Race Overview:

The trails in Tyler are really lovely — wide, well-maintained, minimal rocks and roots to worry about (somehow, when I run next door in Ridley Creek State Park, roots and loose rocks seem to magically multiply where-ever I’m about to put a foot down. Does fencing out deer work on rocks, too?) It’s hilly enough to be challenging, but not painfully steep. There are two spots where the trail crosses a stream — and the race course loops back on itself, so you get four total stream crossings. One spot has rocks across the stream, so you can keep your feet dry if you want to balance your way across, or you can just splash through above the rocks. The other stream crossing didn’t have any handy rocks, but it was narrower and pretty shallow — maybe 6″ deep. (I got both feet wet, while my long-legged boyfriend was able to leap it in a single bound.)

Even with the rain leading up to the race this year, there were very few muddy spots on the trail. The trail surface was nice and firm in most areas, with just a couple low spots that actually had good ol’ squelchy, slippery mud.

Of all the hills on the course, the meanest one is at the finish. Not because it’s the steepest, but because you have to bypass the nice, flat area where the start line was set up, then run down a slight hill, cross a bridge over the stream and then run up a wide, grassy slope to finish next to the barn. Last year, this hill was a surprise — I hadn’t been looking around enough to notice that the finish line was not in the same place as the start line, and I sped up too early. This year, I was ready for it.

The general atmosphere of the race is really nice — from the volunteers at check-in to the folks directing you out on course, everyone is positive and encouraging. The folks at the water stations were great, as were the volunteers directing people at intersections and encouraging runners at each of the water crossings (I even saw one guy lending a balancing hand to a runner carefully picking her way across). Since the course does loop back on itself, you eventually reach a point where you’re seeing the head of the pack coming back, and all the runners cheer for each other, too. I got a “Good job, runner!” comment from someone who was somewhere in the top 10 runners, which was cool. (The overall winner finished the course in just over 36 minutes. My mind was BLOWN when I heard that. I can’t even imagine what it must be like to be that fast!)

 

My personal race experience:

The forecast for the day included sun and a high temperature of 60 degrees. The morning temperature was expected to be around 48 degrees, climbing pretty quickly to the mid-50’s. I planned my outfit accordingly: lightweight running capris (I kind of hate shorts, and never wear them), and a light-weight, long-sleeve shirt. When I woke up that morning, I was freezing — I just felt really cold from the moment I woke up, and it felt colder than mid-40’s to me when I first stepped outside. My boyfriend also reminded me that, when we got to the park last year for this race, we discovered it was quite a bit colder there. Another running friend confirmed it was “usually” 10 degrees cooler in the park. I second-guessed my clothing choices, and swapped in my Brooks insulated running tights, and a long-sleeve base layer with a light t-shirt over it. I also threw on a lightweight pair of gloves and a headband to cover my ears. Mistake #1 complete! I was relatively comfortable walking around before the race started, and that should have been a blinking neon warning sign that I was wearing the wrong clothing. In hindsight, while it was too late to change pants before the race started, I could have gone back to my car and gotten rid of the long-sleeve base layer — that would have helped. As it was, I kept all that clothing on and ended up over-heating and not feeling well for most of the race. (I did end up taking off the gloves and headband about a mile into the race, and rolled up the sleeves of my base layer, but I stopped short of stripping off clothing so that I could remove the base layer and just have the t-shirt on.)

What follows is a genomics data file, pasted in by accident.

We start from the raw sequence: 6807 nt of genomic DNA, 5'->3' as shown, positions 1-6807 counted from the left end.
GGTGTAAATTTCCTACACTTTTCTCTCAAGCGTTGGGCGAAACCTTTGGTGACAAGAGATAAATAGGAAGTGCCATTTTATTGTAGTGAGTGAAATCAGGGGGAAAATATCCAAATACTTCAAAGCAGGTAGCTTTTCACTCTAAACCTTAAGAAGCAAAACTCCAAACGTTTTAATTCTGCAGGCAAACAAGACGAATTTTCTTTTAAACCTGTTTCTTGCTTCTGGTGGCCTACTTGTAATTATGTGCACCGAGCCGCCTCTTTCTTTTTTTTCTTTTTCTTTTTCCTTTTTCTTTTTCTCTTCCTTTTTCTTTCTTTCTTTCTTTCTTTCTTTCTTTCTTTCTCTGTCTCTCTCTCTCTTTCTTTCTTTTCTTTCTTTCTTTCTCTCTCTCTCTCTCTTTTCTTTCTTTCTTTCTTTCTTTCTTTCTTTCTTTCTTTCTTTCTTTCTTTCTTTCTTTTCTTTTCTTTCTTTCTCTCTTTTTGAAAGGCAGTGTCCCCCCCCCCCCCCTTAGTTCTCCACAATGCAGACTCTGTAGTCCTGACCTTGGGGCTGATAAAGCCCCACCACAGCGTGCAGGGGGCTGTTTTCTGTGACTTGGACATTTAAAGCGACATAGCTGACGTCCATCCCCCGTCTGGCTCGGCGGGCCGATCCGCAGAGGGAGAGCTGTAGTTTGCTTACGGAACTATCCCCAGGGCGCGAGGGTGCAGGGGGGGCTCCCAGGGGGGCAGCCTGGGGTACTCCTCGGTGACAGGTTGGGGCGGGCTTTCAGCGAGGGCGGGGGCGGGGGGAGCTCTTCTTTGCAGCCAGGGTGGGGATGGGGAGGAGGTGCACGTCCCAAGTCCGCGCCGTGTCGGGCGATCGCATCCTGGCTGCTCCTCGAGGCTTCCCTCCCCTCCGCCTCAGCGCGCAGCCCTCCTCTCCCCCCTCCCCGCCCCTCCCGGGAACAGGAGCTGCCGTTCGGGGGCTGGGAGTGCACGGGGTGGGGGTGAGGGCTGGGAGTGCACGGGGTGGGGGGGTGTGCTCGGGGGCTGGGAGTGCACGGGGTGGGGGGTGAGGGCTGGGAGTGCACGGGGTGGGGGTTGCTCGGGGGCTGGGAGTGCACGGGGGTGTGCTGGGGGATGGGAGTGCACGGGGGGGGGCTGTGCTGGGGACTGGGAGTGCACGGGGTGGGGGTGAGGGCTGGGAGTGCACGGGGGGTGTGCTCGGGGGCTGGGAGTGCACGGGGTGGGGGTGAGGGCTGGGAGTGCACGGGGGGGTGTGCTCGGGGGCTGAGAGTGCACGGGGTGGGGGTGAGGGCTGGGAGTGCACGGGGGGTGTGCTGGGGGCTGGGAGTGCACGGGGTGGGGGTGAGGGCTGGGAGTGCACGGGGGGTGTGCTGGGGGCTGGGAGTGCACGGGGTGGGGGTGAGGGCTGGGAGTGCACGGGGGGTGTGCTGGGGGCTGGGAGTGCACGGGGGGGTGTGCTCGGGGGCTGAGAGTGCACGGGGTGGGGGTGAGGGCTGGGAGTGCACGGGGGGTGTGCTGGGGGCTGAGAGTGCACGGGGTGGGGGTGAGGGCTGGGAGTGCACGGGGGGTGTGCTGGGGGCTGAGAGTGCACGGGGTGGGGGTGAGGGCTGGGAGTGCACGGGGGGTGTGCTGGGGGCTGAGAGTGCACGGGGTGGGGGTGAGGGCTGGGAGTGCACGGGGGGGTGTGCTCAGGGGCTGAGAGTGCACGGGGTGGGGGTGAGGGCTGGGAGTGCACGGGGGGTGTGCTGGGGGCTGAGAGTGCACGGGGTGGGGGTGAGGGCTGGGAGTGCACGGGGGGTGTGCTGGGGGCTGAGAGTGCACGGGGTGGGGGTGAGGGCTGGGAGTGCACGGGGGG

I was pretty frustrated over that newbie-style mistake — how many seasons do I have to make the same clothing mistakes before I learn to trust the temperature/weather guidelines instead of my instincts — but that wasn’t the only newbie mistake I made on Saturday. The other one? Not retying my shoes.

No, I’m not joking. At one point, just after the race started, I thought that my left shoe was a tiny bit loose, and maybe I should re-tie the laces. But we were in the thick of the crowd, and I didn’t want to end up all the way at the back of the crowd before we hit the natural bottleneck of the first stream crossing, so I kept going. Were there better places along the way, after the crowd was more spread out on the trail, where I could have stepped off to the side to redo those laces? Yes, there were. Did I do that? No, I did not. By the time the crowd thinned, I was moving along at a good, comfortable pace, focused on running the trail, and completely forgot about my shoe. I twisted my left ankle three or four different times in the first four miles, and I remember glancing at my Garmin to check the distance, seeing 4.19 miles and thinking, “I am going to be walking the last 2.01 miles. THIS SUCKS.” At this point, my boyfriend had dropped back to run with me, and I had to turn my face away from him — I was struggling not to cry. My ankle hurt every time I put my foot down, I was feeling a little nauseous from being overheated, and I was angry with myself for not doing better.

And that’s when I remembered that I had thought, early on, about retying my shoe. I stepped off the trail right then and did it, figuring at least the bit of extra support might help mitigate the pain of my ankle, even if I still had to walk the rest of the way. I was surprised at just what a big difference it made, and was able to pick up the pace again and continue run/walk intervals the remainder of the distance. (To the rhythm of, “IF ONLY YOU HAD DONE THAT TO BEGIN WITH, YOU IDIOT” in the back of my mind.)

With my ankle feeling a little better, and my boyfriend running with me, my spirits picked up considerably. I crossed the finish line to the cheers of a friend who had finished ahead of me, then stayed there to cheer for two other friends (and everyone else who came up the hill to the finish line). Finishing a race at a run instead of a walk is pretty much all it takes to put me back into a good mood, no matter how rough the race itself was, and I can look at any difficulty I had or mistakes I made from a better mindset and move on to the next challenge.

Now that I’ve run the race twice, next year might be my turn to volunteer. Not because I don’t want to run it again, but because I know how hard it can be to find volunteers for an event — and it doesn’t matter how many people register if you can’t wrangle enough volunteers to support them!